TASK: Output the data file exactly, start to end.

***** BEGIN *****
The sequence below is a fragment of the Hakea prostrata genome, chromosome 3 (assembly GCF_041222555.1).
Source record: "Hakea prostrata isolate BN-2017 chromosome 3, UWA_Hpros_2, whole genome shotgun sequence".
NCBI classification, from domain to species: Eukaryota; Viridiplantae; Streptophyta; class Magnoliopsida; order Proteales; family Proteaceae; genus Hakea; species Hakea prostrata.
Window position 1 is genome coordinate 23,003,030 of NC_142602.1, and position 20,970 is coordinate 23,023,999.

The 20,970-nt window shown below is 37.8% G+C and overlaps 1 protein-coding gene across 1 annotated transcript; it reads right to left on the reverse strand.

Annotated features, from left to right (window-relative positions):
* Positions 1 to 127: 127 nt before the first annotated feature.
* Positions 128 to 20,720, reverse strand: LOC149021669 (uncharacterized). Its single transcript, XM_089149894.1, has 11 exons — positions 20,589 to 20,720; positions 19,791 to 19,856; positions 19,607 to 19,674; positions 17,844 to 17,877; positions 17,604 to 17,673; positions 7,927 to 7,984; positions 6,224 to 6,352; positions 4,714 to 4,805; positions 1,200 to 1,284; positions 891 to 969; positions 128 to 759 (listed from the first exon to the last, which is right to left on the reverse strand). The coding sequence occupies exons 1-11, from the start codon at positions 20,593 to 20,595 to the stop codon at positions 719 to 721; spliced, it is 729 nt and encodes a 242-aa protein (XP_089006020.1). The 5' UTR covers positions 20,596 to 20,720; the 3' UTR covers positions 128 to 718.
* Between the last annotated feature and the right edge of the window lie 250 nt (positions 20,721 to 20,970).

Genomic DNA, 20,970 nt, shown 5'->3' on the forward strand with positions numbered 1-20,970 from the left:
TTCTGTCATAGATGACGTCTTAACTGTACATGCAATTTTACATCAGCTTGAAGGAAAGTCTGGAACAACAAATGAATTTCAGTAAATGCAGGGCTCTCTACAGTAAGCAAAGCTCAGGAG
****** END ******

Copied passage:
The sequence below is a fragment of the Hakea prostrata genome, chromosome 3 (assembly GCF_041222555.1).
Source record: "Hakea prostrata isolate BN-2017 chromosome 3, UWA_Hpros_2, whole genome shotgun sequence".
NCBI classification, from domain to species: Eukaryota; Viridiplantae; Streptophyta; class Magnoliopsida; order Proteales; family Proteaceae; genus Hakea; species Hakea prostrata.
Window position 1 is genome coordinate 23,003,030 of NC_142602.1, and position 20,970 is coordinate 23,023,999.

The 20,970-nt window shown below is 37.8% G+C and overlaps 1 protein-coding gene across 1 annotated transcript; it reads right to left on the reverse strand.

Annotated features, from left to right (window-relative positions):
* Positions 1 to 127: 127 nt before the first annotated feature.
* Positions 128 to 20,720, reverse strand: LOC149021669 (uncharacterized). Its single transcript, XM_089149894.1, has 11 exons — positions 20,589 to 20,720; positions 19,791 to 19,856; positions 19,607 to 19,674; positions 17,844 to 17,877; positions 17,604 to 17,673; positions 7,927 to 7,984; positions 6,224 to 6,352; positions 4,714 to 4,805; positions 1,200 to 1,284; positions 891 to 969; positions 128 to 759 (listed from the first exon to the last, which is right to left on the reverse strand). The coding sequence occupies exons 1-11, from the start codon at positions 20,593 to 20,595 to the stop codon at positions 719 to 721; spliced, it is 729 nt and encodes a 242-aa protein (XP_089006020.1). The 5' UTR covers positions 20,596 to 20,720; the 3' UTR covers positions 128 to 718.
* Between the last annotated feature and the right edge of the window lie 250 nt (positions 20,721 to 20,970).

Genomic DNA, 20,970 nt, shown 5'->3' on the forward strand with positions numbered 1-20,970 from the left:
TTCTGTCATAGATGACGTCTTAACTGTACATGCAATTTTACATCAGCTTGAAGGAAAGTCTGGAACAACAAATGAATTTCAGTAAATGCAGGGCTCTCTACAGTAAGCAAAGCTCAGGAG